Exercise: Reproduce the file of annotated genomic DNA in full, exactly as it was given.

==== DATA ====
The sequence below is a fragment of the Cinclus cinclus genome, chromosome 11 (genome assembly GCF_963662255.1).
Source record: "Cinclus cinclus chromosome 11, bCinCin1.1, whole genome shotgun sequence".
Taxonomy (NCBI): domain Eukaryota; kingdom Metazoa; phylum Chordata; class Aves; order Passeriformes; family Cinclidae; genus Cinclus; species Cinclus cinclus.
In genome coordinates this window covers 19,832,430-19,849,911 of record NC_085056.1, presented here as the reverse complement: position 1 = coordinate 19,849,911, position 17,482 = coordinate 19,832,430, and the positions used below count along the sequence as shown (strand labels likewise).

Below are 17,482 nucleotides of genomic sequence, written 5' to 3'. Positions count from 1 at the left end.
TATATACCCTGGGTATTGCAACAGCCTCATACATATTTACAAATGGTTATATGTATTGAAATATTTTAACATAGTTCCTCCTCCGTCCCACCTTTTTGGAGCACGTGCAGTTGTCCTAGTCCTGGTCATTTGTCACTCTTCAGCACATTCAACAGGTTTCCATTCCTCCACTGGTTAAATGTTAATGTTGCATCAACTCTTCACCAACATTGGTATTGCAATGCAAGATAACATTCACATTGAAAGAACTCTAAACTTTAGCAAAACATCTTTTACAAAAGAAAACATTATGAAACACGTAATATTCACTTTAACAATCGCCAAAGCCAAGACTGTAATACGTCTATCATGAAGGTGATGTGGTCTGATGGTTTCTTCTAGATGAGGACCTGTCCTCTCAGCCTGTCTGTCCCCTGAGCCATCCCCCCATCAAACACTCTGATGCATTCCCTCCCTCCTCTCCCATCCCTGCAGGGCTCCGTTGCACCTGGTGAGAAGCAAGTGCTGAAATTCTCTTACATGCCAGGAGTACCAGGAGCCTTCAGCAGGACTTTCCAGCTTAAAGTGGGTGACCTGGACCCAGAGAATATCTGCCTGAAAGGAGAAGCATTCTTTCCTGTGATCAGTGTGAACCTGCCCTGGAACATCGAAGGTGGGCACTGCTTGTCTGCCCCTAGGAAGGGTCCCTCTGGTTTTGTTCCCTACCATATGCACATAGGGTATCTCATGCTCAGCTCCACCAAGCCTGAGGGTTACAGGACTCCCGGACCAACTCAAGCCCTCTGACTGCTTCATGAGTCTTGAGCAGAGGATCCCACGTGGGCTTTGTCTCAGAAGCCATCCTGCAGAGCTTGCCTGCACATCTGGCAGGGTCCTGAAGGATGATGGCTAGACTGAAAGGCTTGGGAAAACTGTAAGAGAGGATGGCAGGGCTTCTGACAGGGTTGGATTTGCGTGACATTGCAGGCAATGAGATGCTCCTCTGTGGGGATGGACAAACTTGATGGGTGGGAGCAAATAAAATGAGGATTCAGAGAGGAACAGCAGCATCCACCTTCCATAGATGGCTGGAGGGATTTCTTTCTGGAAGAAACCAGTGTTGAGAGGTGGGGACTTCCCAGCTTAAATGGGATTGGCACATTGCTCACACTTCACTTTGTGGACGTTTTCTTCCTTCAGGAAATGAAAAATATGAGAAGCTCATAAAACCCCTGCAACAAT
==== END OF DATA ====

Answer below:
The sequence below is a fragment of the Cinclus cinclus genome, chromosome 11 (genome assembly GCF_963662255.1).
Source record: "Cinclus cinclus chromosome 11, bCinCin1.1, whole genome shotgun sequence".
Taxonomy (NCBI): domain Eukaryota; kingdom Metazoa; phylum Chordata; class Aves; order Passeriformes; family Cinclidae; genus Cinclus; species Cinclus cinclus.
In genome coordinates this window covers 19,832,430-19,849,911 of record NC_085056.1, presented here as the reverse complement: position 1 = coordinate 19,849,911, position 17,482 = coordinate 19,832,430, and the positions used below count along the sequence as shown (strand labels likewise).

Below are 17,482 nucleotides of genomic sequence, written 5' to 3'. Positions count from 1 at the left end.
TATATACCCTGGGTATTGCAACAGCCTCATACATATTTACAAATGGTTATATGTATTGAAATATTTTAACATAGTTCCTCCTCCGTCCCACCTTTTTGGAGCACGTGCAGTTGTCCTAGTCCTGGTCATTTGTCACTCTTCAGCACATTCAACAGGTTTCCATTCCTCCACTGGTTAAATGTTAATGTTGCATCAACTCTTCACCAACATTGGTATTGCAATGCAAGATAACATTCACATTGAAAGAACTCTAAACTTTAGCAAAACATCTTTTACAAAAGAAAACATTATGAAACACGTAATATTCACTTTAACAATCGCCAAAGCCAAGACTGTAATACGTCTATCATGAAGGTGATGTGGTCTGATGGTTTCTTCTAGATGAGGACCTGTCCTCTCAGCCTGTCTGTCCCCTGAGCCATCCCCCCATCAAACACTCTGATGCATTCCCTCCCTCCTCTCCCATCCCTGCAGGGCTCCGTTGCACCTGGTGAGAAGCAAGTGCTGAAATTCTCTTACATGCCAGGAGTACCAGGAGCCTTCAGCAGGACTTTCCAGCTTAAAGTGGGTGACCTGGACCCAGAGAATATCTGCCTGAAAGGAGAAGCATTCTTTCCTGTGATCAGTGTGAACCTGCCCTGGAACATCGAAGGTGGGCACTGCTTGTCTGCCCCTAGGAAGGGTCCCTCTGGTTTTGTTCCCTACCATATGCACATAGGGTATCTCATGCTCAGCTCCACCAAGCCTGAGGGTTACAGGACTCCCGGACCAACTCAAGCCCTCTGACTGCTTCATGAGTCTTGAGCAGAGGATCCCACGTGGGCTTTGTCTCAGAAGCCATCCTGCAGAGCTTGCCTGCACATCTGGCAGGGTCCTGAAGGATGATGGCTAGACTGAAAGGCTTGGGAAAACTGTAAGAGAGGATGGCAGGGCTTCTGACAGGGTTGGATTTGCGTGACATTGCAGGCAATGAGATGCTCCTCTGTGGGGATGGACAAACTTGATGGGTGGGAGCAAATAAAATGAGGATTCAGAGAGGAACAGCAGCATCCACCTTCCATAGATGGCTGGAGGGATTTCTTTCTGGAAGAAACCAGTGTTGAGAGGTGGGGACTTCCCAGCTTAAATGGGATTGGCACATTGCTCACACTTCACTTTGTGGACGTTTTCTTCCTTCAGGAAATGAAAAATATGAGAAGCTCATAAAACCCCTGCAACAAT